This week John Isles talks to eRotarian Dave King about his new role working to promote hearing loops for the hard of hearing.
John: Dave welcome to our Speaker slot and perhaps we could start by asking you how you became involved with Hearing Loops?
Thank you, John. I became involved with hearing loops in my previous career as a journalist. I have been a journalist for more than 30 years and was editor of the Swindon Advertiser for four years when I met many of the current members of the e-club. More recently, I have been working in East Sussex running a series of newspapers there. One of these, the Eastbourne Herald, got involved with a campaign called “Let’s Loop Eastbourne”. The idea was to raise the profile of hearing loops and to campaign for their wider acceptance in commercial premises such as shops and banks, leisure facilities like libraries, theatres and the tourist information centre, as well as public buildings, for example churches, council offices, the railway station and even the local crematorium! The campaign was run in conjunction with a charity called Hearing Link, which is a national charity based in Eastbourne.
Hearing loops, by the way, are clever devices which help cut out exterior noise for hearing aid wearers. Most hearing aids have a Telecoil setting, and if the hearing aid is put to the “T” setting, then in a conversation, say at a bank counter or a post office, the person will be able to hear what is being said much clearer. There are portable loops, room loops – all sorts of gadgets and gizmos – which, when put together with a microphone and an amplifier, will make a world of difference to someone who is hard of hearing. It really does improve people’s quality of life.
So, the campaign proved to be a huge success and continues to be. I spoke at an international conference in the autumn about “Let’s Loop Eastbourne” and the charity was so impressed – they offered me a job!! Now I am Hearing Link’s user experience manager with the aim of continuing the good work in Eastbourne, but also promoting 12 pilot projects across the country during the coming year in Bournemouth, Southampton, Brighton & Lewes, Surrey, Swindon, Cambridge, Liverpool and Newcastle. There will be two projects in Scotland, one of which will be based in Stirling, one in Northern Ireland and a 12th in Wales, probably Cardiff.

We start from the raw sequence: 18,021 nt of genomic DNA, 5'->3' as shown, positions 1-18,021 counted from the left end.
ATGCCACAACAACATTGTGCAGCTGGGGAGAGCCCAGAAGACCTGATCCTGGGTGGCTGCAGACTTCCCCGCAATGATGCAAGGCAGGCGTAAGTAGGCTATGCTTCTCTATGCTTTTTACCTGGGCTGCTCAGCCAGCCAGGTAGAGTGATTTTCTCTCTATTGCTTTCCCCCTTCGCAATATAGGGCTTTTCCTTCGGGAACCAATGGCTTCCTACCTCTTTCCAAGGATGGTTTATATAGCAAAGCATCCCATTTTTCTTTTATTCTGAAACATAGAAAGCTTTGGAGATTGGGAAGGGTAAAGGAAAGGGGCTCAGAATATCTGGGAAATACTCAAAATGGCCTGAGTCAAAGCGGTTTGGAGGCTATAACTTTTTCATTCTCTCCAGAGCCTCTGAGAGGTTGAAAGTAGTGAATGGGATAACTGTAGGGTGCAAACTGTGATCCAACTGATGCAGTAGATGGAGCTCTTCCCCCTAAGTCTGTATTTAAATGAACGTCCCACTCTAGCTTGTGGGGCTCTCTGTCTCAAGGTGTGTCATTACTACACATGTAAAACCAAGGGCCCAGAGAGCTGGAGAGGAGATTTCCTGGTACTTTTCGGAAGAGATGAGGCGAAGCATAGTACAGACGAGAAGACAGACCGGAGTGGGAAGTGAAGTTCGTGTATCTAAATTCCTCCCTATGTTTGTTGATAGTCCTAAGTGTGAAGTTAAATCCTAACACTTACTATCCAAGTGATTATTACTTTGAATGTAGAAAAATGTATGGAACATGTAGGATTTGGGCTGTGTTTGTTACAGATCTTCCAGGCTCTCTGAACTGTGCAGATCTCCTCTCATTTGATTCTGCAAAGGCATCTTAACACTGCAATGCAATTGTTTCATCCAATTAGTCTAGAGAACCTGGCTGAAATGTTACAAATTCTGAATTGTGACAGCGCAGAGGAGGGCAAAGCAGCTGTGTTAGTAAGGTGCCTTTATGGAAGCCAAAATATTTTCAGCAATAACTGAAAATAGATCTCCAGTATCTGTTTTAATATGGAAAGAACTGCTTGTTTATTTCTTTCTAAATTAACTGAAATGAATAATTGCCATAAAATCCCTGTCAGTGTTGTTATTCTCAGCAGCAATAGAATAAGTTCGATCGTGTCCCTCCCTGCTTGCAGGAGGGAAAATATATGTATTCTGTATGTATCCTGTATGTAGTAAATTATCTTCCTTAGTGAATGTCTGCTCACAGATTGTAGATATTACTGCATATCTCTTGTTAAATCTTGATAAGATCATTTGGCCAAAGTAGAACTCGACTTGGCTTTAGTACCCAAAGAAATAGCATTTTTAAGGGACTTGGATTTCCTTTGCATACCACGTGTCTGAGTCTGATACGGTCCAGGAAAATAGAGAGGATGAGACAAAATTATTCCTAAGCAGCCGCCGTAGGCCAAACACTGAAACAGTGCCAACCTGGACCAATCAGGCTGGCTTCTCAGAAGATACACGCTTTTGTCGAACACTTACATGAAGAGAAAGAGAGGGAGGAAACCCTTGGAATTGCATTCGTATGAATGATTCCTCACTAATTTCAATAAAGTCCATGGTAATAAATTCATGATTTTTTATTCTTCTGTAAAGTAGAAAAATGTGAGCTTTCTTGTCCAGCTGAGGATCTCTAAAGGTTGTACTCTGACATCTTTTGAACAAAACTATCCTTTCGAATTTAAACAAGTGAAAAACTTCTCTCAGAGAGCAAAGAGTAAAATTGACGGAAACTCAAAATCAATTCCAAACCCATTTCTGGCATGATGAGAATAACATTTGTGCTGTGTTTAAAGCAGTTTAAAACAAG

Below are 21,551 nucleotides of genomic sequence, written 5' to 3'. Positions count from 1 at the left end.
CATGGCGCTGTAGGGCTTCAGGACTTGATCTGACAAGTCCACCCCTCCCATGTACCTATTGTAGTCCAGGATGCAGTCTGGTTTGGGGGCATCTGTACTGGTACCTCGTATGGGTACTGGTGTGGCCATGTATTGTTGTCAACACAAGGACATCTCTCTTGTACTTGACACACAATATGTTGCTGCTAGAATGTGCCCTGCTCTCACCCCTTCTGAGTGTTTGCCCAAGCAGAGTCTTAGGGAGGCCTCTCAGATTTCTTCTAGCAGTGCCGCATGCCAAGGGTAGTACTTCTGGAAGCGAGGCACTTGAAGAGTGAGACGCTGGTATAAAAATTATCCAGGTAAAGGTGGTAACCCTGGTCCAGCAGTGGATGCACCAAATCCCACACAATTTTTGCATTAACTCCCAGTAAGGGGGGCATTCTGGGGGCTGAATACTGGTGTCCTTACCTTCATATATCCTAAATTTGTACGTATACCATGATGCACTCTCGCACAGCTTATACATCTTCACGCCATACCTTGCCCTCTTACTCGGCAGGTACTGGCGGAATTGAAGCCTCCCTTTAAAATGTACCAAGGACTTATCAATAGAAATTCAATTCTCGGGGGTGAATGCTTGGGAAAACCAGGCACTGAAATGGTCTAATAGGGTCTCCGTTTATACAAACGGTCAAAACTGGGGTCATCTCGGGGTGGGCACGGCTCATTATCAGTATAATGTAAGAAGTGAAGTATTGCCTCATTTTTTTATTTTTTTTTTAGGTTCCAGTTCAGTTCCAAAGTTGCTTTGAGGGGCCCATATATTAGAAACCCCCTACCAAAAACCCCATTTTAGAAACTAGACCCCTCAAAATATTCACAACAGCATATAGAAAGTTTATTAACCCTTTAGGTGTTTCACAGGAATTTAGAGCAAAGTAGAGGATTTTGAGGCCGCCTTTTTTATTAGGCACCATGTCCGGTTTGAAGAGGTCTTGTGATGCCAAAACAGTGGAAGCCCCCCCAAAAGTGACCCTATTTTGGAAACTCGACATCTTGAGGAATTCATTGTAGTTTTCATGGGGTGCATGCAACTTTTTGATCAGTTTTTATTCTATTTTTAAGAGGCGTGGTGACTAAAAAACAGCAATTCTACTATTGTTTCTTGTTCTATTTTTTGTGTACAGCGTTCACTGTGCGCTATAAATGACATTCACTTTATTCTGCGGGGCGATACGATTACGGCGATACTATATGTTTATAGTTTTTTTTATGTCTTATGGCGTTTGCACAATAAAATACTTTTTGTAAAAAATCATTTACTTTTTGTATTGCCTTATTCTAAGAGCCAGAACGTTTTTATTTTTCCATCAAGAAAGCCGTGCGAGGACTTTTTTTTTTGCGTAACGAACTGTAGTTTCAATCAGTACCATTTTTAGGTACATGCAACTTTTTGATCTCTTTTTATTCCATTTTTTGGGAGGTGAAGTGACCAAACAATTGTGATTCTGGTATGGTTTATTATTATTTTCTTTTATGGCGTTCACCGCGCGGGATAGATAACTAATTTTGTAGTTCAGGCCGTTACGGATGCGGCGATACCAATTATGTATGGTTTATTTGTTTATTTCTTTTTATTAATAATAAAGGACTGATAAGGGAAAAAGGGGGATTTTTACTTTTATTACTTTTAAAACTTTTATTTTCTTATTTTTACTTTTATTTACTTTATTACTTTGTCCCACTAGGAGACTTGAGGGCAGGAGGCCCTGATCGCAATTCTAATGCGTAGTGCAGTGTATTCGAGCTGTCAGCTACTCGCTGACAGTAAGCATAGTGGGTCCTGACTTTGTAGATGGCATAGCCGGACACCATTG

John: Unlike some disabilities, the degree of hearing loss people suffer can vary enormously, how much of a problem is this in ensuring they get the right advice?
The advice which people receive about hearing loss differs greatly and as a separate piece of work I am working closely with audiologists – both those in the NHS and also private dispensers – to ensure we get consistency of quality when people are fitted with hearing aids and for their follow-up visits. There is a lot of choice out there with hearing aids, sometimes too much choice, and you can pay a lot of money for a state-of-the-art digital hearing aid. Ultimately it is important that people address their hearing aid issues early and get their hearing checked. Hearing aids can only work with the hearing you already have, so the earlier detection, the easier it will become to adjust.
John: Having my wife with a hearing aid, we both understand the problem of Shops and Theatres either not having the loop system or staff not knowing how to use it. How much of a problem is this and how can this be improved.
Working on the loop campaign has been an eye-opener. If you have got a moment, have a look at this BBC programme from Inside Out in East Anglia (it’s the first 10 minutes) and shows the state of the provision of hearing loops in Suffolk through a series of visits:
And while I am highlighting links, here is another one from the BBC’s Breakfast Time programme which illustrates the work we have been doing in Eastbourne.